SPARCC categorically condemns the recent horrific acts of violence that have targeted the Asian-American and Pacific Islander (AAPI) community. Our work in six metropolitan regions is deeply connected to the work of AAPI organizers, leaders, and communities. We act in solidarity with the AAPI community, now and always.
According to an analysis conducted by the Center for the Study of Hate and Extremism at CSU San Bernardino, in 2020, anti-Asian hate crimes surged by nearly 150% in the 16 biggest cities in the U.S. since 2019 (before COVID-19) with a disproportionate percentage of these attacks directed at Asian elders and women. Many attribute the increase in violence, particularly towards East Asians, to a misinformed and misguided understanding of the origins of the COVID-19 pandemic or the false perception that Asian-Americans have been less impacted economically by the pandemic.
Racism, xenophobia, and gendered violence against Asian-Americans and Pacific Islanders is not new. The United States has a long history of committing acts of violence and discrimination against all communities of color—and those of AAPI heritage have had a unique history with violence and racism in the U.S., beginning with the Page Act of 1875, a federal anti-immigration law that specifically targeted, sexualized, and effectively forbid Chinese women from entering the country. The Page Act was soon followed by the better-known Chinese Exclusion Act of 1882 which explicitly prohibited all immigration of Chinese laborers into the country. In 1942, an Executive Order authorized the removal and internment of almost 120,000 Americans of Japanese descent.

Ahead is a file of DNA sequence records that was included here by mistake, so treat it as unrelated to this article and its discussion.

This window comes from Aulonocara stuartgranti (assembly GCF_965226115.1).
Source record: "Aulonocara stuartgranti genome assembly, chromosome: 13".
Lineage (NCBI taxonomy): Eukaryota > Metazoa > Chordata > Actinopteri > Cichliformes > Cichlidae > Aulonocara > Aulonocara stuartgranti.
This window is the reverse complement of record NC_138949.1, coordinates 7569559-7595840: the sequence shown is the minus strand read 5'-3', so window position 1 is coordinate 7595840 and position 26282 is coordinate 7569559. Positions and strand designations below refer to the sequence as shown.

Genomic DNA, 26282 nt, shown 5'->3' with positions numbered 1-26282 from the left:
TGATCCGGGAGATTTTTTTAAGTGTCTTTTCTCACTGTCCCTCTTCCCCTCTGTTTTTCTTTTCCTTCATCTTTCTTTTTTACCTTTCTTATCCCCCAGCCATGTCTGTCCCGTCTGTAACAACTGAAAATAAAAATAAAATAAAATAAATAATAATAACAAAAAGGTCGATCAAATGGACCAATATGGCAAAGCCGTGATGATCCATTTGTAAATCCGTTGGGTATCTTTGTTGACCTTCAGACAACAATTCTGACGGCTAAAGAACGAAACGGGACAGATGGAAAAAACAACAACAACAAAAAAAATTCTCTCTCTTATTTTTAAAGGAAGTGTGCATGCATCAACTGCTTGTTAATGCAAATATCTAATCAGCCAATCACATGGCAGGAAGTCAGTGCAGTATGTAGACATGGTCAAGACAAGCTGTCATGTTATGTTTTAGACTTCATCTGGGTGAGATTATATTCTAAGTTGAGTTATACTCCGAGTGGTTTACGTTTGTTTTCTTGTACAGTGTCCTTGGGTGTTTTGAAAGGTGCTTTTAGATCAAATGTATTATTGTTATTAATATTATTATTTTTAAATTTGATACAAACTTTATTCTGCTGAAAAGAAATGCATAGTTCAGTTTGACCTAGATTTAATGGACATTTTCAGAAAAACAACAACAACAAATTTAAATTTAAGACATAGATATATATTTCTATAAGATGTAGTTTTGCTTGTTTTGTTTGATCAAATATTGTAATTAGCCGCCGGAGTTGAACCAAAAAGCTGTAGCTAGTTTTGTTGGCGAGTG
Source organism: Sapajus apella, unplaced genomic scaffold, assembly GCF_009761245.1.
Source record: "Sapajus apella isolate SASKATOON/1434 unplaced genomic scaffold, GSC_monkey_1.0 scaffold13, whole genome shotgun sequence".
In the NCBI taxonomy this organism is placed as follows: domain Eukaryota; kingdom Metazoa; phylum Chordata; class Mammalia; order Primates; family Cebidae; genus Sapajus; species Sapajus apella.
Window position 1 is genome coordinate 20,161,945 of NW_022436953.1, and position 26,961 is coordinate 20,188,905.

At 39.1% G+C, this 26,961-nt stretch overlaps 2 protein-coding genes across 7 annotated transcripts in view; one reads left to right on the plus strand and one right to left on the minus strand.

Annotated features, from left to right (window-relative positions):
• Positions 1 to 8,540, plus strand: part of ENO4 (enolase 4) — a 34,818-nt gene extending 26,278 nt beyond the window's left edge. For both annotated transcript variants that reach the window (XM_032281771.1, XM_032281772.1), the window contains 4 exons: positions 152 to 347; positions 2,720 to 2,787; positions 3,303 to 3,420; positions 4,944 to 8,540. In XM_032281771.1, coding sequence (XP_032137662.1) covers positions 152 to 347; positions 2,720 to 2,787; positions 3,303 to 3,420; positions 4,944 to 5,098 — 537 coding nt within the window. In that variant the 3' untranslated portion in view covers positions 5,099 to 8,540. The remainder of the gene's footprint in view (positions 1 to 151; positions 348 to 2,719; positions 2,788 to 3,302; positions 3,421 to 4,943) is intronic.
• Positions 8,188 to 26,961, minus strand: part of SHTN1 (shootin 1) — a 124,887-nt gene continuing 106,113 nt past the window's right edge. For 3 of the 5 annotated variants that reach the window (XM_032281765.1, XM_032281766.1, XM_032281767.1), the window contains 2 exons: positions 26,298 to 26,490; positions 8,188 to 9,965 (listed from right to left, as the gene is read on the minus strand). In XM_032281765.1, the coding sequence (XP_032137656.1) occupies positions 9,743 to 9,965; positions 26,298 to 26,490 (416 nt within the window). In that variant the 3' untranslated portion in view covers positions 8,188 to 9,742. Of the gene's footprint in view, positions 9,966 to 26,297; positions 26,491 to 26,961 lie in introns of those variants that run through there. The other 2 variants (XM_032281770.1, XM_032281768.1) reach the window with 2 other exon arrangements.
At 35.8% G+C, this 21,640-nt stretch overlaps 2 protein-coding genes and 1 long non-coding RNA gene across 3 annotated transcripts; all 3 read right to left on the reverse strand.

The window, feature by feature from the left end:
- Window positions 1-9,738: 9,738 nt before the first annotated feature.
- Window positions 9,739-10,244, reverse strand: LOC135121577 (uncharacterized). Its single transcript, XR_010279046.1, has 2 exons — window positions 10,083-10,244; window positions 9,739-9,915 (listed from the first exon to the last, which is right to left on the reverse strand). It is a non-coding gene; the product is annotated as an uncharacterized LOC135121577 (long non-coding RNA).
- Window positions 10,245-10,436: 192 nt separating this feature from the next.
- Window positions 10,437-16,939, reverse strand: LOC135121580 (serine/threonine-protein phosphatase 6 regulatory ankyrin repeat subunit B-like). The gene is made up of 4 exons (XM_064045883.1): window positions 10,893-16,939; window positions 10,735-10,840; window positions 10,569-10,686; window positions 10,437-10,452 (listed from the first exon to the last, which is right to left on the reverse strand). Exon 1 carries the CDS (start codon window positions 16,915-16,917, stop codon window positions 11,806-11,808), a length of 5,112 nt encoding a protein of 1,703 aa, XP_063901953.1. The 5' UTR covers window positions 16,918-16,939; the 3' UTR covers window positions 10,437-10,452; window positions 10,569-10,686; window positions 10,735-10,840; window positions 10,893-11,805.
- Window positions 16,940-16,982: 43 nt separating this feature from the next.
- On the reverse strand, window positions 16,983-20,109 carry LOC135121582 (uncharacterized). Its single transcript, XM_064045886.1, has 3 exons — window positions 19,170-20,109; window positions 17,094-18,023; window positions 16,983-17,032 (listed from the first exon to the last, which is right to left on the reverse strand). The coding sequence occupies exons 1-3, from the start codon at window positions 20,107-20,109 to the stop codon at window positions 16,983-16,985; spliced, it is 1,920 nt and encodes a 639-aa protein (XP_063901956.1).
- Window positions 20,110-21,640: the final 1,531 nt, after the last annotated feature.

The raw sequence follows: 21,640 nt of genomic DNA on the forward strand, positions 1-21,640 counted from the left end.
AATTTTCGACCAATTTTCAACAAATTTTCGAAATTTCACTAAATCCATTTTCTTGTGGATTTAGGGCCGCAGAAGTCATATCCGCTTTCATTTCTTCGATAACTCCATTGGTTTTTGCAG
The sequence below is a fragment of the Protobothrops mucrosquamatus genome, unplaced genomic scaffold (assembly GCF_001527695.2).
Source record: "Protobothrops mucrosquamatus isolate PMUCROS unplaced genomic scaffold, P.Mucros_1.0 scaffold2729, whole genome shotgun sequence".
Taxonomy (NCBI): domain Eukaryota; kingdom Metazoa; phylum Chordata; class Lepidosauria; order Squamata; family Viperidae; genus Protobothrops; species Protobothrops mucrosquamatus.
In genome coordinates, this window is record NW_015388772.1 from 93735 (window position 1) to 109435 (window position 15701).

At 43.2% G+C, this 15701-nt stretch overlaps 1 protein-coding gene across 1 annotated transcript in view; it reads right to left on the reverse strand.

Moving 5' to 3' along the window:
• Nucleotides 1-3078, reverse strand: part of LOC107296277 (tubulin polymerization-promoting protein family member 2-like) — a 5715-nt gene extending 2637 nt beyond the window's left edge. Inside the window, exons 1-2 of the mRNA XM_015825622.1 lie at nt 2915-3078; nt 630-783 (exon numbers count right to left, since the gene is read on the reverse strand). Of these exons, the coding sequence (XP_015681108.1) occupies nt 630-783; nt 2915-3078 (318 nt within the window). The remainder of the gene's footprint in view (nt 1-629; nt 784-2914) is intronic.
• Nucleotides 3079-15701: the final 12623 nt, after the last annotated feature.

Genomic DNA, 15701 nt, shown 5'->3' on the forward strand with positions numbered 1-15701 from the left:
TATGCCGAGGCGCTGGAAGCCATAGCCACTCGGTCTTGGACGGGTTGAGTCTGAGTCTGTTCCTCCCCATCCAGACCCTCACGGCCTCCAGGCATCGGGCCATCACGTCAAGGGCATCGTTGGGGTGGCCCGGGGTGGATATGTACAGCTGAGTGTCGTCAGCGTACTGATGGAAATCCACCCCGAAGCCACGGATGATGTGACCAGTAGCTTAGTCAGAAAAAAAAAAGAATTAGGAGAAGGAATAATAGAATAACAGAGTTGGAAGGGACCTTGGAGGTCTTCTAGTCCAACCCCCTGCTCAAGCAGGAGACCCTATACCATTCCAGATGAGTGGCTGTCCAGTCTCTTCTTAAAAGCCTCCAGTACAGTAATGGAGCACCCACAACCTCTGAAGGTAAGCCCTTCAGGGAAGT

Most recently, these acts of discrimination and violence resulted in the shootings at three Georgia businesses that left eight dead—six of whom were women of Asian descent. The victims were Park Soon Chung, Hyun Jung Grant, Kim Sun Cha, Yu Yong Ae, Daoyou Feng, Paul Andre Michels, Xiaojie “Emily” Tan, and Delaina Ashley Yaun. Read more about the victims here.
During an official press conference, one police captain commented that the perpetrator “had a bad day, and that is what he did.” This is an example of how white supremacy tries to downplay the racial motivations behind attacks like these, and numbs us to violence against non-white bodies. An important contextual aspect of these attacks in Georgia is the anti-Asian rhetoric being adopted by some U.S. leaders. White supremacy tries to obfuscate this connection between language and violence, but we know that there are direct consequences between language that others people and violence.
We believe that it is critical to continue our work to dismantle systems that operate in white supremacy frameworks and tackle the deep roots of racism in this country. We recognize that racism and xenophobia towards our AAPI communities is deeply tied to Anti-Black racism, and are tactics of division created by white dominant culture. We believe that the only way to move forward is in shared liberation toward a vision of justice for all peoples.